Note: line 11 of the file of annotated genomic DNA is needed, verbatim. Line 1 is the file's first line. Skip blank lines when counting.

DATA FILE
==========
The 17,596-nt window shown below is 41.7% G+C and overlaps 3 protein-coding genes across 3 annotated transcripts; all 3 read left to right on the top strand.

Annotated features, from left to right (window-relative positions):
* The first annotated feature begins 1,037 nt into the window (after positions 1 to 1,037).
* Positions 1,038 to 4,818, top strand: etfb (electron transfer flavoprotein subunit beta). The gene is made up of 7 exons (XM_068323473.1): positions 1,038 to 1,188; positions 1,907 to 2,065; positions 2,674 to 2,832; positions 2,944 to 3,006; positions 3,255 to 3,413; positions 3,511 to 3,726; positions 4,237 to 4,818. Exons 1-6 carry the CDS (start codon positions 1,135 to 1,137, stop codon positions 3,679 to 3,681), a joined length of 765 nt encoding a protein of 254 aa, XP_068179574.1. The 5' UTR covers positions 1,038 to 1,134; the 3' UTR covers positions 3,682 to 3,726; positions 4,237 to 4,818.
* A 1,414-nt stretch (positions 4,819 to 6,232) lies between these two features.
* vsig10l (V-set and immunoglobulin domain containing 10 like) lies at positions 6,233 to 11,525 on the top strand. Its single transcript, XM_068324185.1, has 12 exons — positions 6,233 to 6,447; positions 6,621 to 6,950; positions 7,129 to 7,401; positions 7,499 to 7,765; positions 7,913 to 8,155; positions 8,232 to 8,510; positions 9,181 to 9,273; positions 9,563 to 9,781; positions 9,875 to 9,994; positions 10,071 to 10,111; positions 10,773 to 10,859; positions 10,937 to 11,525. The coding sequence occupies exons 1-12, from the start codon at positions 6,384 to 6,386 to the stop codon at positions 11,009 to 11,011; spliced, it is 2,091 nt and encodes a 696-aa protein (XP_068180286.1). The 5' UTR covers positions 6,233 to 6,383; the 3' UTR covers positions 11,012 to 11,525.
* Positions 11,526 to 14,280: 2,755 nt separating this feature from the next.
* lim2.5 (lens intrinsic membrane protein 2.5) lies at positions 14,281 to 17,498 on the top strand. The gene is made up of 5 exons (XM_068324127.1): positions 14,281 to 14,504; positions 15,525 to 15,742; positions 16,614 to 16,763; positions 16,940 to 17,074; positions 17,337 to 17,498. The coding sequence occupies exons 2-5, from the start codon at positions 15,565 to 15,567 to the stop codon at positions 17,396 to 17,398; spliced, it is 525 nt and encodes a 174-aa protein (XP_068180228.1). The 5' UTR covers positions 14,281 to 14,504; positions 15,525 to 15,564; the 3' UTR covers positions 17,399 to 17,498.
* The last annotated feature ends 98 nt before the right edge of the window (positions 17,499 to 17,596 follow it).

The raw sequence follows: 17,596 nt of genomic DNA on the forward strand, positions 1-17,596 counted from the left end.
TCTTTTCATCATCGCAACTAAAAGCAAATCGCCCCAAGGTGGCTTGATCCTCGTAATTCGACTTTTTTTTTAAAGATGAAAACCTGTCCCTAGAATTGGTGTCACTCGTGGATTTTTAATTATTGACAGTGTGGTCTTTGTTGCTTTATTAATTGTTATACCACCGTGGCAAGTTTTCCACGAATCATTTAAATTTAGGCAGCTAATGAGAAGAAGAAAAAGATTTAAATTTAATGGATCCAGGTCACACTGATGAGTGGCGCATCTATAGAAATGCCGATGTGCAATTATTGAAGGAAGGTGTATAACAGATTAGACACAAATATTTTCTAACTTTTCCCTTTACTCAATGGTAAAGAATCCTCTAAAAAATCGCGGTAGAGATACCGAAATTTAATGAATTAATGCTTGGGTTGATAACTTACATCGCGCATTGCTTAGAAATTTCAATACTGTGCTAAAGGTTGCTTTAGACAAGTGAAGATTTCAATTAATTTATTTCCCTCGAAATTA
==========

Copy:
TCTTTTCATCATCGCAACTAAAAGCAAATCGCCCCAAGGTGGCTTGATCCTCGTAATTCGACTTTTTTTTTAAAGATGAAAACCTGTCCCTAGAATTGGTGTCACTCGTGGATTTTTAATTATTGACAGTGTGGTCTTTGTTGCTTTATTAATTGTTATACCACCGTGGCAAGTTTTCCACGAATCATTTAAATTTAGGCAGCTAATGAGAAGAAGAAAAAGATTTAAATTTAATGGATCCAGGTCACACTGATGAGTGGCGCATCTATAGAAATGCCGATGTGCAATTATTGAAGGAAGGTGTATAACAGATTAGACACAAATATTTTCTAACTTTTCCCTTTACTCAATGGTAAAGAATCCTCTAAAAAATCGCGGTAGAGATACCGAAATTTAATGAATTAATGCTTGGGTTGATAACTTACATCGCGCATTGCTTAGAAATTTCAATACTGTGCTAAAGGTTGCTTTAGACAAGTGAAGATTTCAATTAATTTATTTCCCTCGAAATTA